Community Policing: Stand and Deliver
October 18, 2005
Two meetings - held separately - today will address deadly violence in this town purporting herself to the world as the city that knows how.
Supervisor Sophie Maxwell will ask San Francisco Board of Supervisors to convene itself to hear status reports from every city agency charged with countering violence.
At almost exactly the same time, Chief Heather Fong presides in a City Hall "kick-off meeting for the teams who will be working with the community groups including members of the Board of Supervisors to develop the district plan," Fong told the Sentinel last night.
That plan, launched last August as CitySafe, aims to incorporate all - both city and community-based - social service programs into a community-policing model.
Following last weekend's fatal shootings in her District, Maxwell yesterday told of her intention to gather a city and community roundtable discussion launched in addition to the CitySafe project.
And Supervisor Ross Mirkarimi quickly agreed to co-sponsor Maxwell's bid.
Both supervisors, who each represent districts plagued by continuing violence, expressed exhasperation with CitySafe progress.
"This is a crisis situation, we are in a crisis, and we are not handling it," Maxwell told the Sentinel.
"If it had happened in other parts of the city
"If two children had been left motherless, fatherless. If a whole family had been wiped out with the mother shot, in other (affluent) parts of the city, I really believe we would have been meeting on Sunday."
As for CitySafe outreach to Maxwell's Office, "I certainly haven't been called," Maxwell stated.
"I haven't been briefed on anything," she reflected.
In speaking with the Sentinel, Mirkarimi likewise reported the number of calls he received regarding CitySafe since its launch were, "none, nada, zero."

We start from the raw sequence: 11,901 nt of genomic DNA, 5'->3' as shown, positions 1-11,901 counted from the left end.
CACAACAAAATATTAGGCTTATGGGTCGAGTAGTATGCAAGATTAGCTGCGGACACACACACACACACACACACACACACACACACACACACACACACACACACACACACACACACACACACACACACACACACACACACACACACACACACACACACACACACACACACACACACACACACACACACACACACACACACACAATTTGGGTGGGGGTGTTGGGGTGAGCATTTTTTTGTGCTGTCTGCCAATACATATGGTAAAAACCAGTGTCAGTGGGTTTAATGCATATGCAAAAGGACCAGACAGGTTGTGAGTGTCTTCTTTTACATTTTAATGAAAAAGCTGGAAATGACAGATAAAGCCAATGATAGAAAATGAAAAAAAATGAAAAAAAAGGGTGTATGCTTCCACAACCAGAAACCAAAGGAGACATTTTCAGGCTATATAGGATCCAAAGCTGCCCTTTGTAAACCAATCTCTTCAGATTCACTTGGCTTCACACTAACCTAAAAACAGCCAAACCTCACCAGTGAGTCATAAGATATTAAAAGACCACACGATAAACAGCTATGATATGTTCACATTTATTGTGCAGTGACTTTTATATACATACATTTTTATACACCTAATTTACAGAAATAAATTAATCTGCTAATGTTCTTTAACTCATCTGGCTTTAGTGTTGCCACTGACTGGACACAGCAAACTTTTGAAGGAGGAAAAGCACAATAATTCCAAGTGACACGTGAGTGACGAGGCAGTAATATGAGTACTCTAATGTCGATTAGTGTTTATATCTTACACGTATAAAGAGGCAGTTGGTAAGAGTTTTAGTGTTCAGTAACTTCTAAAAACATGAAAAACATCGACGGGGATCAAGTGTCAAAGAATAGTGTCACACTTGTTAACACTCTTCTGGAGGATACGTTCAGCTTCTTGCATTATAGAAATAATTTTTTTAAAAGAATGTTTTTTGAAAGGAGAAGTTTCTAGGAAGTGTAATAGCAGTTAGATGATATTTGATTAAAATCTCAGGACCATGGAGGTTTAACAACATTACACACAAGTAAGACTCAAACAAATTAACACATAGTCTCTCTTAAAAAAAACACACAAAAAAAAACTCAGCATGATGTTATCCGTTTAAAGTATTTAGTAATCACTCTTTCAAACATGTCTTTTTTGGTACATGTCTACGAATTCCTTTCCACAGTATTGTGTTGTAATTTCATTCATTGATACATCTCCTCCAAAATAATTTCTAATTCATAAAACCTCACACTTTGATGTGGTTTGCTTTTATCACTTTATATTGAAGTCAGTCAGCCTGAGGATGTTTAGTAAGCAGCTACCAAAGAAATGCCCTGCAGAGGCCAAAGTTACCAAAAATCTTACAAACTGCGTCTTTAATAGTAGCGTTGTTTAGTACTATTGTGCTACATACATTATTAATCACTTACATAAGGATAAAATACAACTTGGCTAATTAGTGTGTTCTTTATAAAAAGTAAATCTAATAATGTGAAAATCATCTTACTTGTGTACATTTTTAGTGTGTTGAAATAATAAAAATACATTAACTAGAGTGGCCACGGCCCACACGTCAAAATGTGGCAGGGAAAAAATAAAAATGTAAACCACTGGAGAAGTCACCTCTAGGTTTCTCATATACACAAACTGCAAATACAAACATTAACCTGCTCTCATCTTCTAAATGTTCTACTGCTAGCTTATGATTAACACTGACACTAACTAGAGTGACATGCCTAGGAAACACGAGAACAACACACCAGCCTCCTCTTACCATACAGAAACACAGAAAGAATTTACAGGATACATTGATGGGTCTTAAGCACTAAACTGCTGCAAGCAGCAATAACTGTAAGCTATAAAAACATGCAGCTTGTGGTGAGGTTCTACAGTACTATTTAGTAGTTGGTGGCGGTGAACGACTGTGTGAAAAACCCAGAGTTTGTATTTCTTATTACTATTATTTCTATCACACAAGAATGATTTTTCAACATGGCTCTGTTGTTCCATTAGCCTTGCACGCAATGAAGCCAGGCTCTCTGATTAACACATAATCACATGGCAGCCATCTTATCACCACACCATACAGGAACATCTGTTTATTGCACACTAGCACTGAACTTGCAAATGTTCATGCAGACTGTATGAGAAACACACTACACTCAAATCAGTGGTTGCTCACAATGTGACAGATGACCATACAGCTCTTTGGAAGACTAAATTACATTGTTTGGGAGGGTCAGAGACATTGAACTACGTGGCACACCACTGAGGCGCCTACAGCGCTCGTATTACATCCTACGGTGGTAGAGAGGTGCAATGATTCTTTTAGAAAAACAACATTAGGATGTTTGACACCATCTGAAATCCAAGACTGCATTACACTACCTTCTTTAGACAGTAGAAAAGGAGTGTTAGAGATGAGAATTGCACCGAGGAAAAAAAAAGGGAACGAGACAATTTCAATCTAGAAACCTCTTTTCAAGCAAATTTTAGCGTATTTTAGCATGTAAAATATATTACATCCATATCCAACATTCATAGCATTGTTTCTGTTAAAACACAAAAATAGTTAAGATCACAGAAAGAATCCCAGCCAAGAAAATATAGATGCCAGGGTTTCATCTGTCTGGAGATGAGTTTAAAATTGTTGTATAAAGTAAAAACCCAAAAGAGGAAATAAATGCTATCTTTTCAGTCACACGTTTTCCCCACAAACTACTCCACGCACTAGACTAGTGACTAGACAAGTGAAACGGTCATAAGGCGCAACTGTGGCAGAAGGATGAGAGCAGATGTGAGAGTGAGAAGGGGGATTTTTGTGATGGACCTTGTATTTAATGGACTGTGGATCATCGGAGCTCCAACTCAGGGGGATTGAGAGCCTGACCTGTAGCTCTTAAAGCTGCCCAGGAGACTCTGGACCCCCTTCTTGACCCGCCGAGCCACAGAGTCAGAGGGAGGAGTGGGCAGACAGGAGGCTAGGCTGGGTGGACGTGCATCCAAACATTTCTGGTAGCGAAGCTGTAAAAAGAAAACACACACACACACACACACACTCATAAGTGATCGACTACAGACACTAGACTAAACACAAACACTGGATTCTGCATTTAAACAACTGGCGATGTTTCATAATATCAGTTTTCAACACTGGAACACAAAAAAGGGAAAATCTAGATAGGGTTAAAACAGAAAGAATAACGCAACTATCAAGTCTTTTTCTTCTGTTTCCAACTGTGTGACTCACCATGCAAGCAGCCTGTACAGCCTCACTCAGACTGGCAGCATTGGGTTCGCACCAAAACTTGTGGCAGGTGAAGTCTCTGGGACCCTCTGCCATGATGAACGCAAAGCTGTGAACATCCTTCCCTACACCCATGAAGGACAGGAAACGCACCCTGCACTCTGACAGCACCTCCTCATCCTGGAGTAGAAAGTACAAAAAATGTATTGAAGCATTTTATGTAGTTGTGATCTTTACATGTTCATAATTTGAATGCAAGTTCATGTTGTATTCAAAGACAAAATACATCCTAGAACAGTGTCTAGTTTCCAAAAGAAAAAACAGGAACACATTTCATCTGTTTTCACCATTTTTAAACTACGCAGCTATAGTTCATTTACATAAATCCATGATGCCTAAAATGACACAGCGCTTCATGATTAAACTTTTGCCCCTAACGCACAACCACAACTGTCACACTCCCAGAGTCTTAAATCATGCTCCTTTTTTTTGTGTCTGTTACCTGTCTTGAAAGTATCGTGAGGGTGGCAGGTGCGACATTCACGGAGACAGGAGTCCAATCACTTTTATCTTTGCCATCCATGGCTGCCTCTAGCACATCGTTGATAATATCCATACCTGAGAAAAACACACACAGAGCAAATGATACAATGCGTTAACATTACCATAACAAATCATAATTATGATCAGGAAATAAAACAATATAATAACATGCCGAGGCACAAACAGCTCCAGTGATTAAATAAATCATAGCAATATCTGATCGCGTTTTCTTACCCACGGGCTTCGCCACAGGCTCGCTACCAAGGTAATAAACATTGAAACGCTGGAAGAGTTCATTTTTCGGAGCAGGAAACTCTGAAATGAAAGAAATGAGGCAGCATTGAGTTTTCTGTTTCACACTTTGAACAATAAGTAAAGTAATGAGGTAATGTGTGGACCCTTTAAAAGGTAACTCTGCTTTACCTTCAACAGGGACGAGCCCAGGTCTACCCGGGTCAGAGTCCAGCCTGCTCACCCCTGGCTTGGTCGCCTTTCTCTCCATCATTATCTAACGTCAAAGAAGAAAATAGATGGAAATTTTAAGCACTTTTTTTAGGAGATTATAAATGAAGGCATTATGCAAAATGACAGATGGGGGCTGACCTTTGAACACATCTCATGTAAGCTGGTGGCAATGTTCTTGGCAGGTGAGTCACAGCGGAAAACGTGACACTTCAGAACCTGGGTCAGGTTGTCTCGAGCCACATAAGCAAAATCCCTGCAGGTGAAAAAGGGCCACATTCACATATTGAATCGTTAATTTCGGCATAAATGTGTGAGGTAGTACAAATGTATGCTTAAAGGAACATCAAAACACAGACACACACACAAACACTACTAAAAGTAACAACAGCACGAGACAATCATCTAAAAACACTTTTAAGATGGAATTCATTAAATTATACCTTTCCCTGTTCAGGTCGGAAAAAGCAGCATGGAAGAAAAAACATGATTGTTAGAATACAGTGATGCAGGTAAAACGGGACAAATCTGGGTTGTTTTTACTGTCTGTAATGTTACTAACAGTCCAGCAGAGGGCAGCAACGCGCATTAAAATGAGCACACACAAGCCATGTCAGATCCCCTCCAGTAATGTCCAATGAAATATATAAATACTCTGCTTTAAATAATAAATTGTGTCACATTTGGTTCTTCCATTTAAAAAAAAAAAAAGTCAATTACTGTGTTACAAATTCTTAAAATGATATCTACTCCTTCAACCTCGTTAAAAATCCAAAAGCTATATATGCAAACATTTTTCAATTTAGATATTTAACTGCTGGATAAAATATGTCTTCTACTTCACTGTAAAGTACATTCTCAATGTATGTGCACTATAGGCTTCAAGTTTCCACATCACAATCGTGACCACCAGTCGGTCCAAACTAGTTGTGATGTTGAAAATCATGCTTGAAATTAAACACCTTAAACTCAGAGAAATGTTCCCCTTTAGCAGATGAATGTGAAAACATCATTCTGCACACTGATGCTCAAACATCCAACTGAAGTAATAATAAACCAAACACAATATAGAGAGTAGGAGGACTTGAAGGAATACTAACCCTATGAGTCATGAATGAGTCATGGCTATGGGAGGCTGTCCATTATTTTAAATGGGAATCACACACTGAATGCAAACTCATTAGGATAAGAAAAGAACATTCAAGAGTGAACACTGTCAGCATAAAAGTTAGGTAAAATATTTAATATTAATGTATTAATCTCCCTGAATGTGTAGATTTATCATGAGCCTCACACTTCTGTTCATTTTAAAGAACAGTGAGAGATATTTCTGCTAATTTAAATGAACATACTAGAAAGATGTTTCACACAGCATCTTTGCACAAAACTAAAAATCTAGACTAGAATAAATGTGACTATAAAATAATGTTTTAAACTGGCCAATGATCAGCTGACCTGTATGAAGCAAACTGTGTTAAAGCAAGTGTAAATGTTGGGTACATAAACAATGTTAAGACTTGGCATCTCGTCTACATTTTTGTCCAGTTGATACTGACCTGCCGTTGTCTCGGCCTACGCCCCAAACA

To our eyes, protocols for developing broadest possible community involvement ironically may have slowed its advance - with real-time carnage unabated.
As life's best results often seem to come from paradox, we suggest vulnerability can produce great strength.
Mayor Newsom took that step welcoming political critic, Mirkarimi, as CitySafe partner.
Both and Mirkarimi and Maxwell, through their weight for results, deported themselves without gotcha complaints.
We propose that everyone - including the press, activists, and residents - forgo pulling at scabs, picking at this issue, and simply make necessary resources a reality.
San Franciscans continue to die because they are poor, marginalized and suffer economic disempowerment.
Do what's necessary - whether declaration of emergency or by coaxing cash out of the opera set in public-private partnership - to move together immediately as foretold.
For those who move quickest from stick rather than carrot, envision San Francisco leading the nation as example for languished economy - due to national boycott and stigma that would come with national spotlight as a racist community.
Less full hotel rooms, empty restaurants, tax revenues down, businesses closed.
The Sentinel stands ready to use its meager powers and resources to garner national spotlight on manifest implementation, as well as draw attention to latent promise.
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